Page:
Nevertheless, you should know this basic approach described above because you will see it on exams and in other people's code.

If that is legal, but not recommended, then how do most people say you should get parts of your code running in other threads?

2. Use the basic Thread class from the library, passing it an instance of Runnable.
Don't derive from / subclass Thread at all in the class containing the code you wish to run.
Simply implement Runnable interface and override the .run() method.
There is no need or point in implementing your own .start() method, which will not be called, the question seems to want to check that you know this.


Where did the question come from?  It does test solid knowledge of the basics, but by putting in wrong code that you should never write, and then asking what will happen, which is a somewhat confusing way of teaching, but fair game on cert exams that want to make sure you know what's what.
 
Norm Radder
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your own .start() method, which will not be called


The start method is called for me when line 26 is executed.  That is why I suggested the OP add @Override statements to see which start is a new method and which start overrides the extended class's start method.
 
tangara goh
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Norm Radder wrote:

1. Prints: MyThread: run() followed by MyRunnable: start()


Do you mean this is what the output should look like:
1. Prints:
MyThread: run()
MyRunnable: start()


Add @Override before the start methods to see which ones actually are overriding a  class method.



At which start method should I add the @Override ?

 
Norm Radder
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Try with both to see
which is an override (no error)
and which one is not an override(will cause a compiler error)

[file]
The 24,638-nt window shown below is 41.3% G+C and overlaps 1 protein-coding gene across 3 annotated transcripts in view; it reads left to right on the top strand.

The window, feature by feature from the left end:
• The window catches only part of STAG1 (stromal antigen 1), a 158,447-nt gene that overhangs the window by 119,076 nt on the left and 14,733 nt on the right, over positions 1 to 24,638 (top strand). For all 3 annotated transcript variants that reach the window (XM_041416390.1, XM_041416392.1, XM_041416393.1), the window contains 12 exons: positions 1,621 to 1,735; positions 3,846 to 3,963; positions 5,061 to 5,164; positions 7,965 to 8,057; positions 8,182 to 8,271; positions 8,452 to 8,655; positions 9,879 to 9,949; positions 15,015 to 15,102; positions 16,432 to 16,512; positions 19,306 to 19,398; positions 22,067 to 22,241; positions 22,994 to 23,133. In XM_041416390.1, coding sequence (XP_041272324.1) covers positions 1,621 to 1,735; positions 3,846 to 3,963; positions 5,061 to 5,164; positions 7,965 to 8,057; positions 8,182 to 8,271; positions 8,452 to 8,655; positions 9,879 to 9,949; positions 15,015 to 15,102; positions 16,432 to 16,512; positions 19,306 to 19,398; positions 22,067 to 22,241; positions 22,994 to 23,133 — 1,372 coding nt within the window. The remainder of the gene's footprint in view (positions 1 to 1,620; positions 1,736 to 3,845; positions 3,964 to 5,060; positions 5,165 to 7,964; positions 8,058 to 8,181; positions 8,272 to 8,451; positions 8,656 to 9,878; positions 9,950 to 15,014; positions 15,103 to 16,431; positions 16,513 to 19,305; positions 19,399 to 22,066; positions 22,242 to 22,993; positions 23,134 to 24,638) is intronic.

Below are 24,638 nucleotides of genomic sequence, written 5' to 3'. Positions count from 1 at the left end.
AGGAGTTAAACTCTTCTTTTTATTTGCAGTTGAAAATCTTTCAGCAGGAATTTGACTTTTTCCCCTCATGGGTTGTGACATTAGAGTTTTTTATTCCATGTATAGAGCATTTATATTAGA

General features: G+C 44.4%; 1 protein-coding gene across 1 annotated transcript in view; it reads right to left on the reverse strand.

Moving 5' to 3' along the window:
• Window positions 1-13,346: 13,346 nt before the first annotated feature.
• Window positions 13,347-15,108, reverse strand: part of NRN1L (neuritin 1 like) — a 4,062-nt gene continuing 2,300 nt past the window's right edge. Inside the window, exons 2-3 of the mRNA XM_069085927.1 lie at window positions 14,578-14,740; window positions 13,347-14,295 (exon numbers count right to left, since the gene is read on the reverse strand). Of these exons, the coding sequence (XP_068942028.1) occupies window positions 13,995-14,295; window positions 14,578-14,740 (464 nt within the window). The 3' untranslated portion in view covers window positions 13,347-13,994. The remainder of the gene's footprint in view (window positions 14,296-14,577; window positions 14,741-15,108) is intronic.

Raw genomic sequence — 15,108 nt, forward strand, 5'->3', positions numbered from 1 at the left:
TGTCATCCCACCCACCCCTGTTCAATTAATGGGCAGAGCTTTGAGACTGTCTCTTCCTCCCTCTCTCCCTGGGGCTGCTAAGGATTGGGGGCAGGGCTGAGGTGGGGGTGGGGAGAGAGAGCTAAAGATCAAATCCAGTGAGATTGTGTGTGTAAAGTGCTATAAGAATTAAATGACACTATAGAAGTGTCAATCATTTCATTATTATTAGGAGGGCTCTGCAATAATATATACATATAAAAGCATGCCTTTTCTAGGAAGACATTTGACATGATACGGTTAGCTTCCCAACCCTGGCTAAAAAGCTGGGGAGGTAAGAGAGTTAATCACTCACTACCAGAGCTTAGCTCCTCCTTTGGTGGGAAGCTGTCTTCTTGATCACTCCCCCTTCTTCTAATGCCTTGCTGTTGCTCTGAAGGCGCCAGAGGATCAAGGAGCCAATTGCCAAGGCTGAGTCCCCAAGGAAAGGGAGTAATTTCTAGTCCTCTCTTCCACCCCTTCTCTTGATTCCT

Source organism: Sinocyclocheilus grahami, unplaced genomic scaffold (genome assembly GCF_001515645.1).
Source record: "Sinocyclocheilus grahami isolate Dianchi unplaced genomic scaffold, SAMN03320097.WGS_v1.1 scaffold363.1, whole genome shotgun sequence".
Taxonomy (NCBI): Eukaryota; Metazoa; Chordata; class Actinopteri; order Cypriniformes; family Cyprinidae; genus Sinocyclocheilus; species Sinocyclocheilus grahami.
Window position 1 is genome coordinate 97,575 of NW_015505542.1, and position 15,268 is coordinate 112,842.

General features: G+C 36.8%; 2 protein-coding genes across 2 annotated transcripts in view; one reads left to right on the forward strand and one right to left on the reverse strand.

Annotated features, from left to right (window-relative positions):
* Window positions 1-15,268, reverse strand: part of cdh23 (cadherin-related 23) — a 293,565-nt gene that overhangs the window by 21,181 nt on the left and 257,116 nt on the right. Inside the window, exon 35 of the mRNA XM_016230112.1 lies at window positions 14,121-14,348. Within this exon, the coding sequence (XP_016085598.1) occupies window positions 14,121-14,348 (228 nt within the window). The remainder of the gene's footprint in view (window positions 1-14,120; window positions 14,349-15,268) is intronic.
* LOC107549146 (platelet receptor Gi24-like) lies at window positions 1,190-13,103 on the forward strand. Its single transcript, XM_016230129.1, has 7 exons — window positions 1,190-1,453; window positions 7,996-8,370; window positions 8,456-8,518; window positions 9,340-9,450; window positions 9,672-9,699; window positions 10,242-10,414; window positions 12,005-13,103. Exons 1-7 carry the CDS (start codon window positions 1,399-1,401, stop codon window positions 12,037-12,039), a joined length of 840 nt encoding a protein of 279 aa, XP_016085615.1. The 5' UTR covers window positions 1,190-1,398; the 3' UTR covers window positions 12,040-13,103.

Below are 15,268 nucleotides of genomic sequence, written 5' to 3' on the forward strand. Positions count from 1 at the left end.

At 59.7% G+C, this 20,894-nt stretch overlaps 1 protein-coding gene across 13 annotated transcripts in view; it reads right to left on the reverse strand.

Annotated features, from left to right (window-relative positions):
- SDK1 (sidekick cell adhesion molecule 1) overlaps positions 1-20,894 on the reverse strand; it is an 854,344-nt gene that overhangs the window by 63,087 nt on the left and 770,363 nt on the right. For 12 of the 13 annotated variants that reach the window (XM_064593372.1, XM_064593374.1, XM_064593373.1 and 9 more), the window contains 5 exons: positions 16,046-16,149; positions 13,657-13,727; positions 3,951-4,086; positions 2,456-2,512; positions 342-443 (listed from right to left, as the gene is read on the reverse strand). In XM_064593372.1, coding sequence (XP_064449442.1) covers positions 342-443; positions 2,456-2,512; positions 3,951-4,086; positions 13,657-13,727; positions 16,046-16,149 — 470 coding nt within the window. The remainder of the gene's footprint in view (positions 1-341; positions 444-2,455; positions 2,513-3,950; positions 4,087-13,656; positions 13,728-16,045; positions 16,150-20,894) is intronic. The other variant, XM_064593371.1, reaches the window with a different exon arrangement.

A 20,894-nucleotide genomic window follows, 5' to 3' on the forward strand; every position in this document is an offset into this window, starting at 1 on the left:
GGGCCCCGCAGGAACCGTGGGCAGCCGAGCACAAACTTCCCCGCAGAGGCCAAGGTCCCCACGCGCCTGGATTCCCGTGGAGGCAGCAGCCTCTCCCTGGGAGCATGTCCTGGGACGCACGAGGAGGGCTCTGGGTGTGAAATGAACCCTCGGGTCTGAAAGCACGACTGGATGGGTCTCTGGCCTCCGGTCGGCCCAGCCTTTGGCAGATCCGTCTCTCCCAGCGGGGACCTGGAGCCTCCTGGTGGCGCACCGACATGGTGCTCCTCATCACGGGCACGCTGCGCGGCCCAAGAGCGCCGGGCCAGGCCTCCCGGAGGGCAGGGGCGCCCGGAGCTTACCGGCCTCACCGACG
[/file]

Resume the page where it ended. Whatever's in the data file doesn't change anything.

Jesse Silverman
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As this is Beginning Java forum, I would point out two mistakes in the code that the poster should have as take-home messages:

If you are trying to sub-class Thread and you have overloaded .start() you are either a super-advanced programmer that reads the JLS and class library sources for fun, or a beginner who has gotten confused and made a serious mistake:


If you are following the "Good Practices For Beginners" advice, then doing this:


Is harmless, but pointless and useless.  You might as well have called the method stare() or stars()

I think these are the points that the MCQ is trying to confirm the test-taker understands, in a somewhat confusing way.
 
Norm Radder
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you have overloaded .start()


Method Overloading is a feature that allows a class to have more than one method having the same name, if their argument lists are different.


Override


When a method in a subclass has the same name, same parameters or signature, and same return type(or sub-type) as a method in its super-class,

 
Jesse Silverman
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Ah, I didn't see that I used the wrong one in that sentence, but I did.

If you DO override .start() in a sub-class of Thread you are either very advanced or goofed and are in big trouble.

Writing a .start() method in an arbitrary class that implements Runnable by itself won't normally do anything, as the convention is to call the .start() method on the Thread and passing in the Runnable instance as a parameter.

I think that the OP is looking at a question where they are trying to trip you up to test/ensure you know the basics very solidly, which I suppose is fair game for certifications.

It is not a good thing to be looking at while still shaky on the basics, IMHO.
 
tangara goh
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Sorry guys, it is my mistake : I left out a thread.start() at the public void main there and this is right after myThread.start()
;